|Other book formats to try:|
|Apple iBooks||…||iBook Search|
|Amazon Kindle||…||Kindle Search|
|Audible Digital Audiobook||…||Audible Search|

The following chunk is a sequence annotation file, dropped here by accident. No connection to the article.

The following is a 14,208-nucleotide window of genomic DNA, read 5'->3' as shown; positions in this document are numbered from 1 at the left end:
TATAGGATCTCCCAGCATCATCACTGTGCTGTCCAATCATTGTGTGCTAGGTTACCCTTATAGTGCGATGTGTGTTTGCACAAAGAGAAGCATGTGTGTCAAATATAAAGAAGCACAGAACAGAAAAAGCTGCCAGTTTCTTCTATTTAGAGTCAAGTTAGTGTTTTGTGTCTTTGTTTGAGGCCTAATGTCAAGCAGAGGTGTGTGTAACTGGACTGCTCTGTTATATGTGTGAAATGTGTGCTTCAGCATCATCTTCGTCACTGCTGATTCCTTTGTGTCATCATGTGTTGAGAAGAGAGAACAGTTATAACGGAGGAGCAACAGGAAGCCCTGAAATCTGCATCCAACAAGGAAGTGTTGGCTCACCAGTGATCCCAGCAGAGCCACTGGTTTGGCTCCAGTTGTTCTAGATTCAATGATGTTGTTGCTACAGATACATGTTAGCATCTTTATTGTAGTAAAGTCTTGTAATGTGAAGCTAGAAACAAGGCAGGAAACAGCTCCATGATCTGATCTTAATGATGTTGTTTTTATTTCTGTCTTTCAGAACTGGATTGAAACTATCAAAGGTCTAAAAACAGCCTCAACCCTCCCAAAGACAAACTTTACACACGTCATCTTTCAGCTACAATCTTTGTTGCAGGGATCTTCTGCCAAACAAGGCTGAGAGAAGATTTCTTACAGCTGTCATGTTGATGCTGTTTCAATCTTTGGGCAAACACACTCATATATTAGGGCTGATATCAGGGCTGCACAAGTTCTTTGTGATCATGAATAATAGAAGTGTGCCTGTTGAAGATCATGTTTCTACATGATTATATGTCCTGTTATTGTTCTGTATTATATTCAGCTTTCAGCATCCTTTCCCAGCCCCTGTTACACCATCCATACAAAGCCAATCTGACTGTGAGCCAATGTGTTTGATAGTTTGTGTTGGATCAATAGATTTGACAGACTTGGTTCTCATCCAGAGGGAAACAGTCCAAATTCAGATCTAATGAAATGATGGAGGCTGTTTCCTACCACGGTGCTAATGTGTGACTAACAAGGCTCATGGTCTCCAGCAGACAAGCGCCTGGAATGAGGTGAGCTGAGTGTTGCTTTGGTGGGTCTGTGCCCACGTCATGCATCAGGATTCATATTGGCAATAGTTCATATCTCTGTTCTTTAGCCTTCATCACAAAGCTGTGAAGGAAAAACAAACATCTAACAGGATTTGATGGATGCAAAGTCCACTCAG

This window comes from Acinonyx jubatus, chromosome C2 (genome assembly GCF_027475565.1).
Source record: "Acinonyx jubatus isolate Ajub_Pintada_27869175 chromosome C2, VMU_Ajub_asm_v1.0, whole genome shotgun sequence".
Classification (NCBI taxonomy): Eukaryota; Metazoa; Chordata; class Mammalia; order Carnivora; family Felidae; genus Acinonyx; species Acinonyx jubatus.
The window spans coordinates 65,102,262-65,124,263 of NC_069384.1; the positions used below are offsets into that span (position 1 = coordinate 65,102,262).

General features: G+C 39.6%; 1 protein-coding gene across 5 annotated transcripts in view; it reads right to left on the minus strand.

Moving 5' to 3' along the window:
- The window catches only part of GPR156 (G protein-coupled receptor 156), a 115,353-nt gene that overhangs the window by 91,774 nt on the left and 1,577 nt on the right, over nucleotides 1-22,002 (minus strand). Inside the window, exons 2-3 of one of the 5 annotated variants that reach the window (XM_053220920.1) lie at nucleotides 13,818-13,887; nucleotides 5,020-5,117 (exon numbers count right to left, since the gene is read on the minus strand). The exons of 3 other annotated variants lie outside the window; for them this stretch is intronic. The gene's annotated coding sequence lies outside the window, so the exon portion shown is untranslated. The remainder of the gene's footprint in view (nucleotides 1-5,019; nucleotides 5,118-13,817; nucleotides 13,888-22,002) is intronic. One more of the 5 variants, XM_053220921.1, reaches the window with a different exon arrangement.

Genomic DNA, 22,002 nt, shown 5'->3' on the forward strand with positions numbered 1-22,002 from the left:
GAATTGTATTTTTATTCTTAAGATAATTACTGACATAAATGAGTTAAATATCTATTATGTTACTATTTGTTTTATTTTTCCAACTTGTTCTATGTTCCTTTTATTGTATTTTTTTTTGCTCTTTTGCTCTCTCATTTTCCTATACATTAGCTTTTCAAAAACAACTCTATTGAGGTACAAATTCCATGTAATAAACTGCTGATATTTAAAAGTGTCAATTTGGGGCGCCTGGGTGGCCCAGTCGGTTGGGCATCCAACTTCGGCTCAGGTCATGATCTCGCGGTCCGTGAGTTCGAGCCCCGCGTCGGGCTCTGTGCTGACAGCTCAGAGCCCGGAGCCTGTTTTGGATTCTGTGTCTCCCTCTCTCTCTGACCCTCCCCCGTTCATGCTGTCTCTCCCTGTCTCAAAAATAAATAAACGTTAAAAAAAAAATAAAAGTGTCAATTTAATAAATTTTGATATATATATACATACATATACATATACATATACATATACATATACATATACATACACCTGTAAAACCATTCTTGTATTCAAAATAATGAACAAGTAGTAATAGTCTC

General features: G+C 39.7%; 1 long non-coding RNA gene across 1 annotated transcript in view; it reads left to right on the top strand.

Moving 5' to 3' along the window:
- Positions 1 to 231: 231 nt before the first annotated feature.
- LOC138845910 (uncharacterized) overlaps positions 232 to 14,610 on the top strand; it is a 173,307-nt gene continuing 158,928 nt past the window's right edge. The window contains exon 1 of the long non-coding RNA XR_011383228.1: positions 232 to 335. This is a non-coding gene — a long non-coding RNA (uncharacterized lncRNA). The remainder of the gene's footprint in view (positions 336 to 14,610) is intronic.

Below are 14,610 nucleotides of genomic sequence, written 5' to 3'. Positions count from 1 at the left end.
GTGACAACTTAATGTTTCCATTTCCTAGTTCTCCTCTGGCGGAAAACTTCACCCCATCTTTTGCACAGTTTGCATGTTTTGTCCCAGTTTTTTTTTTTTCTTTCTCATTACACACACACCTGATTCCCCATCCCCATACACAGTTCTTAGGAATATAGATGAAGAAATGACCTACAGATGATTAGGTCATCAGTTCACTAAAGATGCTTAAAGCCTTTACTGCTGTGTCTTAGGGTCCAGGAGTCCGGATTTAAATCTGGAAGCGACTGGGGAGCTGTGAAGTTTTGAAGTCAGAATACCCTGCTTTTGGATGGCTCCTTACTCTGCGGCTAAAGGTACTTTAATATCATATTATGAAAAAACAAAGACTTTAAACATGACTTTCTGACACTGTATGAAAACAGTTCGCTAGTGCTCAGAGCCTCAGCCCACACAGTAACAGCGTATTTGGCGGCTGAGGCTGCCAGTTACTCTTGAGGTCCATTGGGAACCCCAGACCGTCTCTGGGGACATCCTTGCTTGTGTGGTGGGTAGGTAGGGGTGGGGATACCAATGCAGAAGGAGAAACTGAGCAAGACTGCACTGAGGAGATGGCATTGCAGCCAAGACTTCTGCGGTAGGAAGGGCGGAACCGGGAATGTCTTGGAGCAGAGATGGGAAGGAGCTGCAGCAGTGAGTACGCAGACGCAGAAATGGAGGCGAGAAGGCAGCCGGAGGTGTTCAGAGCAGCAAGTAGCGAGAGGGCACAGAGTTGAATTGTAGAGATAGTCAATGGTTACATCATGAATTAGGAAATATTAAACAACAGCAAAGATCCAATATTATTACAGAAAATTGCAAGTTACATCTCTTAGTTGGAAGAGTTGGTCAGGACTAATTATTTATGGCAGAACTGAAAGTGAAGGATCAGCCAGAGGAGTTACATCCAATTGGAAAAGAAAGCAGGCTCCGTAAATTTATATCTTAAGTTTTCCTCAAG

"After years of battling uncontrollable addiction, I have achieved the supposedly impossible: complete freedom from craving."?Dr. Olivier Ameisen was a brilliant cardiologist on the staff at one of America's top teaching hospitals and running his own successful practice when he developed a profound addiction to alcohol. He broke bones with no memory of falling; he nearly lost his kidneys; he almost died from massive seizures during acute withdrawal. He gave up his flourishing practice and, fearing for his life, immersed himself in Alcoholics Anonymous, rehab, therapy, and a variety of medications. Nothing worked.?So he did the only thing he could: he took his treatment into his own hands. Searching for a cure for his deadly disease, he happened upon baclofen, a muscle relaxant that had been used safely for years as a treatment for various types of muscle spasticity, but had more recently shown promising results in studies with laboratory animals addicted to a wide variety of substances. Dr. Ameisen prescribed himself the drug and experimented with increasingly higher dosages until he finally reached a level high enough to leave him free of any craving for alcohol. That was more than five years ago. ?Alcoholism claims three hundred lives per day in the United States alone; one in four U.S. deaths is attributable to alcohol, tobacco, or illegal drugs. Baclofen, as prescribed under a doctor's care, could possibly free many addicts from tragic and debilitating illness. But as long as the medical and research establishments continue to ignore a cure for one of the most deadly diseases in the world, we won't be able to understand baclofen's full addiction-treatment potential.?The End of My Addiction is both a memoir of Dr. Ameisen's own struggle and a groundbreaking call to action-an urgent plea for research that can rescue millions from the scourge of addiction and spare their loved ones the collateral damage of the disease.